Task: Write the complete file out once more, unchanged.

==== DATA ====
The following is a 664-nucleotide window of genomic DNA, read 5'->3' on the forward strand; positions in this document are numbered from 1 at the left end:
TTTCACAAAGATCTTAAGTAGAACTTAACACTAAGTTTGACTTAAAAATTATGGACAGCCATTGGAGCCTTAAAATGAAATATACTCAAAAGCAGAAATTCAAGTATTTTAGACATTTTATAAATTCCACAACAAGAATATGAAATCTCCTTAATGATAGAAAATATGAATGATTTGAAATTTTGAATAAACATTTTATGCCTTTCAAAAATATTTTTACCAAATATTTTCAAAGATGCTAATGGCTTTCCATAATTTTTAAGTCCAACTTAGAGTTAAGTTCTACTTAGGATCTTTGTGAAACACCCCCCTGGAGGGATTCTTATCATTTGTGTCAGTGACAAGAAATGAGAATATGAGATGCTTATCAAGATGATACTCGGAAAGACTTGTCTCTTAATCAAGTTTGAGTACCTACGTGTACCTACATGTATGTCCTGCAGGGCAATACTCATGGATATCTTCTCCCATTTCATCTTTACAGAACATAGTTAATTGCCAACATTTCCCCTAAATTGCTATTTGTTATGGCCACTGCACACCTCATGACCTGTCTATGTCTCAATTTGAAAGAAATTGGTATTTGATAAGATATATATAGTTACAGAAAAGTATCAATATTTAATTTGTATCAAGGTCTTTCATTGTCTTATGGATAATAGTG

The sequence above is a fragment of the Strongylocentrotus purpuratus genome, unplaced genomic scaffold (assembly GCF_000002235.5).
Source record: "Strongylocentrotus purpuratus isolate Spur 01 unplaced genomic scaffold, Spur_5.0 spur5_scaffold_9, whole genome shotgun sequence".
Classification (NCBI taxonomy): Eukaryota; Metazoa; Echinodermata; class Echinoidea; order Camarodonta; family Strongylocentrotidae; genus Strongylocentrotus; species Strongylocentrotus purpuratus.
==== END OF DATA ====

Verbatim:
The following is a 664-nucleotide window of genomic DNA, read 5'->3' on the forward strand; positions in this document are numbered from 1 at the left end:
TTTCACAAAGATCTTAAGTAGAACTTAACACTAAGTTTGACTTAAAAATTATGGACAGCCATTGGAGCCTTAAAATGAAATATACTCAAAAGCAGAAATTCAAGTATTTTAGACATTTTATAAATTCCACAACAAGAATATGAAATCTCCTTAATGATAGAAAATATGAATGATTTGAAATTTTGAATAAACATTTTATGCCTTTCAAAAATATTTTTACCAAATATTTTCAAAGATGCTAATGGCTTTCCATAATTTTTAAGTCCAACTTAGAGTTAAGTTCTACTTAGGATCTTTGTGAAACACCCCCCTGGAGGGATTCTTATCATTTGTGTCAGTGACAAGAAATGAGAATATGAGATGCTTATCAAGATGATACTCGGAAAGACTTGTCTCTTAATCAAGTTTGAGTACCTACGTGTACCTACATGTATGTCCTGCAGGGCAATACTCATGGATATCTTCTCCCATTTCATCTTTACAGAACATAGTTAATTGCCAACATTTCCCCTAAATTGCTATTTGTTATGGCCACTGCACACCTCATGACCTGTCTATGTCTCAATTTGAAAGAAATTGGTATTTGATAAGATATATATAGTTACAGAAAAGTATCAATATTTAATTTGTATCAAGGTCTTTCATTGTCTTATGGATAATAGTG

The sequence above is a fragment of the Strongylocentrotus purpuratus genome, unplaced genomic scaffold (assembly GCF_000002235.5).
Source record: "Strongylocentrotus purpuratus isolate Spur 01 unplaced genomic scaffold, Spur_5.0 spur5_scaffold_9, whole genome shotgun sequence".
Classification (NCBI taxonomy): Eukaryota; Metazoa; Echinodermata; class Echinoidea; order Camarodonta; family Strongylocentrotidae; genus Strongylocentrotus; species Strongylocentrotus purpuratus.